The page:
Field Guide to Plant Galls of California and Other Western States
Oak apples, honeydew and ambrosia galls, witches’ brooms, and fasciations—all are types of plant galls, a commonly observed, yet little-understood botanical phenomenon. Often beautiful and bizarre, galls are growths of various shapes, sizes, and colors produced by host plants in response to invading organisms. This guide, a trove of natural history lore, explores this hidden realm, taking a fascinating look at the world of plant galls, the organisms that initiate them, their host plants, and their intricate behaviors. Focusing on native trees and shrubs, but also discussing several galls that occur on herbaceous and ornamental plants, it illuminates the complex interrelationship between botany and entomology and magnifies our awareness of plant communities in the West. * Identifies more than 300 species of galls—95 on oaks, 22 on members of the rose family, 60 desert species, and 35 species that are new to science * Describes plant galls from coastal dunes, the high Sierra, the Great Basin, forests throughout the western states, and the Mojave and Sonoran deserts * Includes information on host selection, growth and development, predator and parasite defense, and animal and human uses of galls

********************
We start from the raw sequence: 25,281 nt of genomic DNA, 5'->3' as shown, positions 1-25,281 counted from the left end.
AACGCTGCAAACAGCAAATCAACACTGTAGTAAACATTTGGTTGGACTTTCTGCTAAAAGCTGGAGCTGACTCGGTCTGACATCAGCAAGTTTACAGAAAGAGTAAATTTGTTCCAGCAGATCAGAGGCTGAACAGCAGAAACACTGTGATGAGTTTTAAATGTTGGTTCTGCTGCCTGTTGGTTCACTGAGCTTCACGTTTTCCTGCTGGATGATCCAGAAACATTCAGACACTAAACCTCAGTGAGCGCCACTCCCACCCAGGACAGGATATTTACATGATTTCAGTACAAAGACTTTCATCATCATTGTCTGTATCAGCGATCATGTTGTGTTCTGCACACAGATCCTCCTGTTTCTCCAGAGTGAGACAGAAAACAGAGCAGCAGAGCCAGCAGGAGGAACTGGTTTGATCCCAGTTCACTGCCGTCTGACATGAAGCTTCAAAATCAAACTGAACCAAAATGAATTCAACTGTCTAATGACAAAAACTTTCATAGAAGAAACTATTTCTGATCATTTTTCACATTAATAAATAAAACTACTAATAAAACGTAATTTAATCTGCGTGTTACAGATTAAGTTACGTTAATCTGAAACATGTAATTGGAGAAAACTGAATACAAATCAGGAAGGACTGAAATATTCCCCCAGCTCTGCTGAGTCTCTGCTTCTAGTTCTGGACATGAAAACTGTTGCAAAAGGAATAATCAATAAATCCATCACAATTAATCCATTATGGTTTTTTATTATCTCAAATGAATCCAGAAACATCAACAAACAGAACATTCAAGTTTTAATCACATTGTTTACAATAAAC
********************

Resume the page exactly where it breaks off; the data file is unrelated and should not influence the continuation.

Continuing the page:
Subjects: Botany & Plant Sciences
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